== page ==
NPR News

The change will come at the end of August, when Queen Elizabeth's husband will essentially retire. News of a pending royal announcement had set off a frenzy of speculation about the monarchs' health.
May 4, 2017
This bloody fare was brought to the French territory of Guadeloupe by colonists, who set off deep racial tensions that still exist. But the messy sausage-making process also unites family and friends.
May 4, 2017
Facebook, Google and Twitter have been accused in a new lawsuit of aiding terrorism. The suit was filed by family members of three of the victims in the 2015 San Bernardino terrorist attack.
May 4, 2017
Some 32,000 students from the for-profit Kaplan University will join Purdue University in Indiana as part of a deal announced recently.
May 4, 2017
Salt Houses traces several generations of a displaced Palestinian family. Author Hala Alyan says she experienced firsthand the "intergenerational trauma that went along with losing a homeland."
May 4, 2017
With tensions rising over North Korea's nuclear program, you might expect a kind of panic in South Korea. But there's an altogether different scene happening in Seoul ahead of the election.
May 4, 2017
The Obama-era policy allowed states to offer retirement savings plans. Retiree and worker protection groups say the state-designed plans benefit employees of small businesses which lack 401(k) plans.
May 4, 2017
"They wanted their independence, they wanted a smaller government. I find that a lot in people, it's just that rebelliousness," Iowa resident Bruce Peterson said.
May 4, 2017
The decision not to charge the officers involved in the death of Alton Sterling is being met with anger by activists who say prosecutors are too deferential to cops. Is it true?
May 4, 2017
The Drug Enforcement Administration wants to hire prosecutors "to hold accountable the people who are facilitating addiction." Advocacy groups worry the move would exceed the DEA's legal authority.
May 4, 2017
By measuring fragments of genetic material in saliva, scientists were able to accurately predict whether a young person's concussion symptoms would last days or weeks.
May 4, 2017
The NYPD has completed its investigation into the death of Judge Sheila Abdus-Salaam, the first African-American woman on the New York Court of Appeals. The medical examiner will make a final ruling.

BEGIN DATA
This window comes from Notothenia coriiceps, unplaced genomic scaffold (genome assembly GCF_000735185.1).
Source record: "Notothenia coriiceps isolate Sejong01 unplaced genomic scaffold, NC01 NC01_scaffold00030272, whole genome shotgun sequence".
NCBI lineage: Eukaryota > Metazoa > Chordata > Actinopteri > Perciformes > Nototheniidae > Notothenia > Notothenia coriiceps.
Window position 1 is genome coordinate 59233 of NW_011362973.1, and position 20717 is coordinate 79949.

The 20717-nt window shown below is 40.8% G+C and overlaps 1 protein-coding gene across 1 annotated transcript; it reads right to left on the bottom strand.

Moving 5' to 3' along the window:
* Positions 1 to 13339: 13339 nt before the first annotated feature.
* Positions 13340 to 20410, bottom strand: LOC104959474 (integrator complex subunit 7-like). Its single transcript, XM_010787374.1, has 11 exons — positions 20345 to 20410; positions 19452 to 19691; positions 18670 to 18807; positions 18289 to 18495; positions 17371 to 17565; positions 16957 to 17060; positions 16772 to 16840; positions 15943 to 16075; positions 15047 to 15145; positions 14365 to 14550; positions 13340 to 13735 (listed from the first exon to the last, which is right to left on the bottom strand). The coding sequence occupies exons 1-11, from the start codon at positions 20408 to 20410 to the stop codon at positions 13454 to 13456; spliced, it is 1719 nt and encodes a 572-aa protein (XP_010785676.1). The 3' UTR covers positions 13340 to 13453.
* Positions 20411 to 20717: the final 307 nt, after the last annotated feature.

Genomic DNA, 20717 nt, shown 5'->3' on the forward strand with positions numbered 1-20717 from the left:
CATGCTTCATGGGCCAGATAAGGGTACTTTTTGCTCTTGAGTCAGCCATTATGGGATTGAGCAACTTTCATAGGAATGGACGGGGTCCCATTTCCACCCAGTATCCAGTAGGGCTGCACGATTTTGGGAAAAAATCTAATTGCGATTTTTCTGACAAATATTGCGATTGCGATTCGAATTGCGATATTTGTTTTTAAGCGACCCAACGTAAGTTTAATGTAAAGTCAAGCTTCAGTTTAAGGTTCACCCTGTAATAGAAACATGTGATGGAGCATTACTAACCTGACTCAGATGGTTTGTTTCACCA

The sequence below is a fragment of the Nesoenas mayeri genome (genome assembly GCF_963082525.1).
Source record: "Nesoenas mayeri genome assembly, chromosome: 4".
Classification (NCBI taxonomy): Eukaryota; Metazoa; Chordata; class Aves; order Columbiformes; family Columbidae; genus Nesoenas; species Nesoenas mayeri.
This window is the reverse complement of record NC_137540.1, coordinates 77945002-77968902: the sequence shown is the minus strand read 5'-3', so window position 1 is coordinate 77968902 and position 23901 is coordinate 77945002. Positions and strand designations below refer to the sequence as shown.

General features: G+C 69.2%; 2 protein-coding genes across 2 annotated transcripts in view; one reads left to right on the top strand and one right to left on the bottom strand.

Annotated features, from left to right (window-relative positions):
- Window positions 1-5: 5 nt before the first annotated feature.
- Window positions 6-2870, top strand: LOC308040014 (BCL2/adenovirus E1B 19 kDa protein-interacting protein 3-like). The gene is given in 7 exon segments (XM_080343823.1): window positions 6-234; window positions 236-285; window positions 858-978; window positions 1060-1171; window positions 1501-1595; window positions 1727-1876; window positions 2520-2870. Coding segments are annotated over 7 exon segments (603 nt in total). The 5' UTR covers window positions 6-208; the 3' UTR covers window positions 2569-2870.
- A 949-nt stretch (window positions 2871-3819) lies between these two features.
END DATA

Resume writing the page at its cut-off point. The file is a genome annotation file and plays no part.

May 4, 2017
The move on the National Day of Prayer is among the promises Trump made on the campaign trail that would blur government lines that divide church and state.
May 3, 2017
The territory, which is ineligible for bankruptcy, filed to begin a similar procedure tailor-made for its more than $70 billion debt crisis, which is likely to dwarf Detroit's 2013 Chapter 9 filing.
May 3, 2017
The reason why: It's probably not legit. A vast phishing scam has been emailing malicious files masquerading as Google Docs. Does a recent edit invitation smell fishy to you? Just delete it.
May 3, 2017
The proposals to create federal high risk-pools will create another big group of people whose health care costs are paid for by the federal government.
May 3, 2017
A deadline is approaching for lawmakers to undo an Obama-era regulation that aims to limit the emissions of methane — a powerful greenhouse gas — from energy production sites on public lands.
May 3, 2017
Central bank policymakers provided little guidance on the timing of a rate hike. They said slow growth in the first quarter it is likely transitory and that inflation is close to a goal of 2 percent.
May 3, 2017
Two of the nation's top preparatory boarding schools, Phillips Exeter and Phillips Andover, are converting some dorm space to "all-gender" dorms to better meet the needs of transgender students.
May 3, 2017
State health officials are struggling to contain a measles outbreak that has sickened mostly Somali-American children. The vaccination rate is low in this tight community that's worried about autism.
May 3, 2017

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